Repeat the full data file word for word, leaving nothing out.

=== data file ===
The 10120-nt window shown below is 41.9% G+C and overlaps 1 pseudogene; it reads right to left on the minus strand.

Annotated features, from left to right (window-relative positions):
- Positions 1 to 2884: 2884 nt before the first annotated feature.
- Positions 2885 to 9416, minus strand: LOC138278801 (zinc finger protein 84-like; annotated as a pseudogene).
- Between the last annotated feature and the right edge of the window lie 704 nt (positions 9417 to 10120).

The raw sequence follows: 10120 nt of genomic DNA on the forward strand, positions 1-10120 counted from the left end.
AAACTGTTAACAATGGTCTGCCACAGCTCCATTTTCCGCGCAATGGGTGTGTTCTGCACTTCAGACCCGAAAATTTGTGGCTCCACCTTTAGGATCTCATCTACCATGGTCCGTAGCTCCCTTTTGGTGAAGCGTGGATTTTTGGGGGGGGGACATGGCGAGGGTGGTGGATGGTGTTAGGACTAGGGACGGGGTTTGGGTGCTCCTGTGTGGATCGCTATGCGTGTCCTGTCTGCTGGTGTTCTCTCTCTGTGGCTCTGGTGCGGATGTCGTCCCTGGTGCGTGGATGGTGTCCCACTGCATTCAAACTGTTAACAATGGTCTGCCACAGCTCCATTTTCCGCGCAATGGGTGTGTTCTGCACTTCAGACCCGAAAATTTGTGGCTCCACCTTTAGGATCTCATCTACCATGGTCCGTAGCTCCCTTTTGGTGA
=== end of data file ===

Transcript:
The 10120-nt window shown below is 41.9% G+C and overlaps 1 pseudogene; it reads right to left on the minus strand.

Annotated features, from left to right (window-relative positions):
- Positions 1 to 2884: 2884 nt before the first annotated feature.
- Positions 2885 to 9416, minus strand: LOC138278801 (zinc finger protein 84-like; annotated as a pseudogene).
- Between the last annotated feature and the right edge of the window lie 704 nt (positions 9417 to 10120).

The raw sequence follows: 10120 nt of genomic DNA on the forward strand, positions 1-10120 counted from the left end.
AAACTGTTAACAATGGTCTGCCACAGCTCCATTTTCCGCGCAATGGGTGTGTTCTGCACTTCAGACCCGAAAATTTGTGGCTCCACCTTTAGGATCTCATCTACCATGGTCCGTAGCTCCCTTTTGGTGAAGCGTGGATTTTTGGGGGGGGGACATGGCGAGGGTGGTGGATGGTGTTAGGACTAGGGACGGGGTTTGGGTGCTCCTGTGTGGATCGCTATGCGTGTCCTGTCTGCTGGTGTTCTCTCTCTGTGGCTCTGGTGCGGATGTCGTCCCTGGTGCGTGGATGGTGTCCCACTGCATTCAAACTGTTAACAATGGTCTGCCACAGCTCCATTTTCCGCGCAATGGGTGTGTTCTGCACTTCAGACCCGAAAATTTGTGGCTCCACCTTTAGGATCTCATCTACCATGGTCCGTAGCTCCCTTTTGGTGA